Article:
An intermittent claudication meta-analysis: Findings point to sustained improvements after home use device treatment

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Temple University’s systematic review and meta-analysis on eight independent intermittent claudication studies using pneumatic compression pumps has shown significant improvements in walking distances even after treatment was withdrawn. Paul van Bemmelen, of Temple University, Philadelphia, USA, conducted the meta-analysis. The study was published in the Journal of Vascular Surgery, in February 2018.

The objective of the study was to conduct a systematic review and meta-analysis of randomised controlled trials evaluating the efficacy of a unique form of high-pressure intermittent limb compression (HPILC) in improving walking distance in patients with intermittent claudication. It is estimated that currently >1 million adults in the USA have claudication. HPILC significantly increases flow rate in the popliteal artery by decreasing venous pressure as well as by promoting the release of angiogenic growth factors and nitric oxide, a potent vasodilator. These physiologic effects are postulated to improve symptoms in patients with claudication.

The ArtAssist device

A search through December 31, 2016, was performed to identify all randomised controlled trials evaluating the efficacy of HPILC for the management of intermittent claudication. The primary outcome measured was absolute claudication distance (ACD).  Eight studies eligible for inclusion were identified. These studies had a combined total of 290 subjects, 172 of whom were randomised to HPILC. An increase in ACD was observed in subjects treated with HPILC in all studies. The overall change in mean ACD ranged from 53m to 275m for subjects receiving compression compared with 5m to 15m for controls.

“HPILC is associated with a significant increase in ACD compared with controls. Limb compression is now seen as an effective, non-invasive treatment option for patients with intermittent claudication. Multiple studies have confirmed that pneumatic compression is an effective means of treating intermittent claudication, but there was a need for cohesion,” said van Bemmelen. “Most of the studies we looked at for this meta-analysis showed vascular improvements lasting months, even years after compression treatment was withdrawn. The reason improvements were sustained can be attributed to collateral arteries that grew as a result of the unique pressure pulses applied by the pneumatic compression device.”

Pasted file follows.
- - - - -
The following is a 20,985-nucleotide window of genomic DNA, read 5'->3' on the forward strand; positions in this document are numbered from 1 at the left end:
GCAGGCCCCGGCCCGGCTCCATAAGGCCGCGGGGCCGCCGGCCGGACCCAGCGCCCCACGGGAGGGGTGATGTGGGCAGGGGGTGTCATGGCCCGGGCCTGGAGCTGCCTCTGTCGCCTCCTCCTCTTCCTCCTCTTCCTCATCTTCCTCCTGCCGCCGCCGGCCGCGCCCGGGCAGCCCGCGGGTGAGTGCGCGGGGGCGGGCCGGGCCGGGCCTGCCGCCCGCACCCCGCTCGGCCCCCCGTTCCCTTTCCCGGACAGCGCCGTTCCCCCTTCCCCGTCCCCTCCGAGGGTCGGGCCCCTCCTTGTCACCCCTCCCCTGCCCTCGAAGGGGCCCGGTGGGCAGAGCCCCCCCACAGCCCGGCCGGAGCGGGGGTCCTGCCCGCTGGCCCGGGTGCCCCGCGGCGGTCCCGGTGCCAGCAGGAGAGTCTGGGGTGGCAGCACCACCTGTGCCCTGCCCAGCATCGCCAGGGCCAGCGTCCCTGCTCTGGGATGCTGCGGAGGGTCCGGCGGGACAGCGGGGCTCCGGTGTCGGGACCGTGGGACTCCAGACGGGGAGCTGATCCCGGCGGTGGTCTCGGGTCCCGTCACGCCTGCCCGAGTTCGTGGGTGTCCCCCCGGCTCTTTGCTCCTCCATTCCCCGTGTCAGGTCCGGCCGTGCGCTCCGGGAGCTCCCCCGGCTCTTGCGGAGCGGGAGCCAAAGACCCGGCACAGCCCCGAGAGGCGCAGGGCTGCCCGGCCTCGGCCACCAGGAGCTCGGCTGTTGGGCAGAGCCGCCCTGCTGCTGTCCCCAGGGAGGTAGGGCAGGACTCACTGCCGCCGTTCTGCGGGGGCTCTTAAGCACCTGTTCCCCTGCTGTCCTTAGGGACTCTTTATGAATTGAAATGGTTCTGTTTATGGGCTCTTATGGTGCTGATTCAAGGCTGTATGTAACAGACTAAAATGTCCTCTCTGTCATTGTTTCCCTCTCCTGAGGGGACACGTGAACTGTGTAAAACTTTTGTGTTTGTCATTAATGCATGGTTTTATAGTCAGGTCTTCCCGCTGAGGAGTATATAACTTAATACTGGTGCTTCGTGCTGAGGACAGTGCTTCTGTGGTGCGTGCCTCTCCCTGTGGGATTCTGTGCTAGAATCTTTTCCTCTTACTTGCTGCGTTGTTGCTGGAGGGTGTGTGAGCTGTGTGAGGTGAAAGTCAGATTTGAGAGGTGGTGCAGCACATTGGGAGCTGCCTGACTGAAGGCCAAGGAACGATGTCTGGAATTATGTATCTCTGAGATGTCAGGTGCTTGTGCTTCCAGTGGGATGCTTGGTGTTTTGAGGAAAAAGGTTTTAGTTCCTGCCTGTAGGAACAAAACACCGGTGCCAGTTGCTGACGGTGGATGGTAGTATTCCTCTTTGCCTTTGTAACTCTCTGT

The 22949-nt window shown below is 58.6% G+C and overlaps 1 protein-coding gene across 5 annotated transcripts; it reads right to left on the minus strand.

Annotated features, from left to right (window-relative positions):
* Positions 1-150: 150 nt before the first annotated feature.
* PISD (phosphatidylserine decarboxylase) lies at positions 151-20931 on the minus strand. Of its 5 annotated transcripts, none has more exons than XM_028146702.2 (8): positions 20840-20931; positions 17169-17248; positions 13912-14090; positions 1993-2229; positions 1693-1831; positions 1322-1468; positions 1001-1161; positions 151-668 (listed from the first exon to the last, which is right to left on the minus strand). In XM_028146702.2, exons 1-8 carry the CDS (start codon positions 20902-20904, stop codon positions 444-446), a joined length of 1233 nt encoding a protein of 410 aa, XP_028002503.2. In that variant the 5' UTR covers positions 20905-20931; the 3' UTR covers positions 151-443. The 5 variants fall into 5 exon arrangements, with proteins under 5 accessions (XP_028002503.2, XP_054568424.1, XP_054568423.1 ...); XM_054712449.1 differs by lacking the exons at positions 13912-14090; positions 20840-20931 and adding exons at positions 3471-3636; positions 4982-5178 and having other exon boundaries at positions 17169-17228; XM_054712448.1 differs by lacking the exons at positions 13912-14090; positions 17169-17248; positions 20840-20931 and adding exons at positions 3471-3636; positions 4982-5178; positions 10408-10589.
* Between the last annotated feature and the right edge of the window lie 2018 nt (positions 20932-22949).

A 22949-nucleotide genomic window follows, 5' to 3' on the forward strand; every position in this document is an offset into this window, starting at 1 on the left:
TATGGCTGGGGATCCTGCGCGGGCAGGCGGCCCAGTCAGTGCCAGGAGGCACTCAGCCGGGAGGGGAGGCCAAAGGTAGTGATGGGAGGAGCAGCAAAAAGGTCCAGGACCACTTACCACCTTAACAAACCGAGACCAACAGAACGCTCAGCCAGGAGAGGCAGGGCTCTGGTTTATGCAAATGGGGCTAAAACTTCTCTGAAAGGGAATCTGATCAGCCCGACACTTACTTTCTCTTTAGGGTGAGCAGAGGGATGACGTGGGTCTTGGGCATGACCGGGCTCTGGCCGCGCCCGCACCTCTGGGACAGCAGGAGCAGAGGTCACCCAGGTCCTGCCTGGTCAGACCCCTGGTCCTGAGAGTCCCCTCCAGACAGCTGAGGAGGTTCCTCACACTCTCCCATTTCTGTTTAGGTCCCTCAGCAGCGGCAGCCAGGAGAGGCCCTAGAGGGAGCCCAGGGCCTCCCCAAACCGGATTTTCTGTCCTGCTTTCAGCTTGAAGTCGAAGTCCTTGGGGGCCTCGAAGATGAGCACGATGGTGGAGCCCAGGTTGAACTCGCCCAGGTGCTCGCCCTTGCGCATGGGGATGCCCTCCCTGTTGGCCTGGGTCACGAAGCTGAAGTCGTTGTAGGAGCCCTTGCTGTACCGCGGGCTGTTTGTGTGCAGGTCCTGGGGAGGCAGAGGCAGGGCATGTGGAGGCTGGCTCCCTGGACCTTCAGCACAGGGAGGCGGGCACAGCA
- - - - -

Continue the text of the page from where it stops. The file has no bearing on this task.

Intermittent claudication is a common manifestation of lower extremity peripheral arterial disease. Patients with claudication have leg pain with ambulation that significantly affects their physical and emotional well-being.

ACI Medical president and head of product development Ed Arkans says, “Meta-analyses are an excellent way to step back and measure our progress, but more importantly, they act as a guide for gaps we can fill to meet the needs of more patients suffering from intermittent claudication. We are very pleased to see the results of the meta-analysis demonstrate that ILC should be considered a valuable treatment modality for lifestyle-limiting claudication.”

The ArtAssist device is a specially designed, patented, non-invasive pneumatic device for the treatment of peripheral artery disease. Clinical evidence has shown that its use doubles and triples walking distances and has long-term benefits. The device is available throughout North America for patients who use it on a temporary basis with a physician’s prescription.

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